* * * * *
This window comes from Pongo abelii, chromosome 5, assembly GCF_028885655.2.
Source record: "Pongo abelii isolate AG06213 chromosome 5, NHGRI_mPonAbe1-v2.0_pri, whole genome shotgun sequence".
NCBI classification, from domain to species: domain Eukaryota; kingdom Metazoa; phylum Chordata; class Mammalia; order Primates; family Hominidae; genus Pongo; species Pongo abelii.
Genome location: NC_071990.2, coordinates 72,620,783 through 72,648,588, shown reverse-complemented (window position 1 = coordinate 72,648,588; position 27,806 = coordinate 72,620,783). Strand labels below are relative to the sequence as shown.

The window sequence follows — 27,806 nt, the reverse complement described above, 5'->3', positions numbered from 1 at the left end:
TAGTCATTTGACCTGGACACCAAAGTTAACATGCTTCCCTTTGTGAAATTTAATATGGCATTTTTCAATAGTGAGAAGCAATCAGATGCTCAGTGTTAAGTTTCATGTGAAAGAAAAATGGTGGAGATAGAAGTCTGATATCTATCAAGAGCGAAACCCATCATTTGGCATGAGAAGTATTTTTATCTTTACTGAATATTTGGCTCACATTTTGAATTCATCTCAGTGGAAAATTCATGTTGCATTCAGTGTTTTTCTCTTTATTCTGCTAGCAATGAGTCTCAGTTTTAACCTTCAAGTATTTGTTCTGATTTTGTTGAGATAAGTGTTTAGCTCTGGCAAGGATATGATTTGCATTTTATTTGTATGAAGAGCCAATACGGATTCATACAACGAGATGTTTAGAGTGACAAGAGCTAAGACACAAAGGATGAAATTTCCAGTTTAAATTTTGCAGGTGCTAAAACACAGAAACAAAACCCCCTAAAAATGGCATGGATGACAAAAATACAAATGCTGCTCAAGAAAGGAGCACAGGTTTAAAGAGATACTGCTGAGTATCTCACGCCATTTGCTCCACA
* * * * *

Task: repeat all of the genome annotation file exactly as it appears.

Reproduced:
This window comes from Pongo abelii, chromosome 5, assembly GCF_028885655.2.
Source record: "Pongo abelii isolate AG06213 chromosome 5, NHGRI_mPonAbe1-v2.0_pri, whole genome shotgun sequence".
NCBI classification, from domain to species: domain Eukaryota; kingdom Metazoa; phylum Chordata; class Mammalia; order Primates; family Hominidae; genus Pongo; species Pongo abelii.
Genome location: NC_071990.2, coordinates 72,620,783 through 72,648,588, shown reverse-complemented (window position 1 = coordinate 72,648,588; position 27,806 = coordinate 72,620,783). Strand labels below are relative to the sequence as shown.

The window sequence follows — 27,806 nt, the reverse complement described above, 5'->3', positions numbered from 1 at the left end:
TAGTCATTTGACCTGGACACCAAAGTTAACATGCTTCCCTTTGTGAAATTTAATATGGCATTTTTCAATAGTGAGAAGCAATCAGATGCTCAGTGTTAAGTTTCATGTGAAAGAAAAATGGTGGAGATAGAAGTCTGATATCTATCAAGAGCGAAACCCATCATTTGGCATGAGAAGTATTTTTATCTTTACTGAATATTTGGCTCACATTTTGAATTCATCTCAGTGGAAAATTCATGTTGCATTCAGTGTTTTTCTCTTTATTCTGCTAGCAATGAGTCTCAGTTTTAACCTTCAAGTATTTGTTCTGATTTTGTTGAGATAAGTGTTTAGCTCTGGCAAGGATATGATTTGCATTTTATTTGTATGAAGAGCCAATACGGATTCATACAACGAGATGTTTAGAGTGACAAGAGCTAAGACACAAAGGATGAAATTTCCAGTTTAAATTTTGCAGGTGCTAAAACACAGAAACAAAACCCCCTAAAAATGGCATGGATGACAAAAATACAAATGCTGCTCAAGAAAGGAGCACAGGTTTAAAGAGATACTGCTGAGTATCTCACGCCATTTGCTCCACA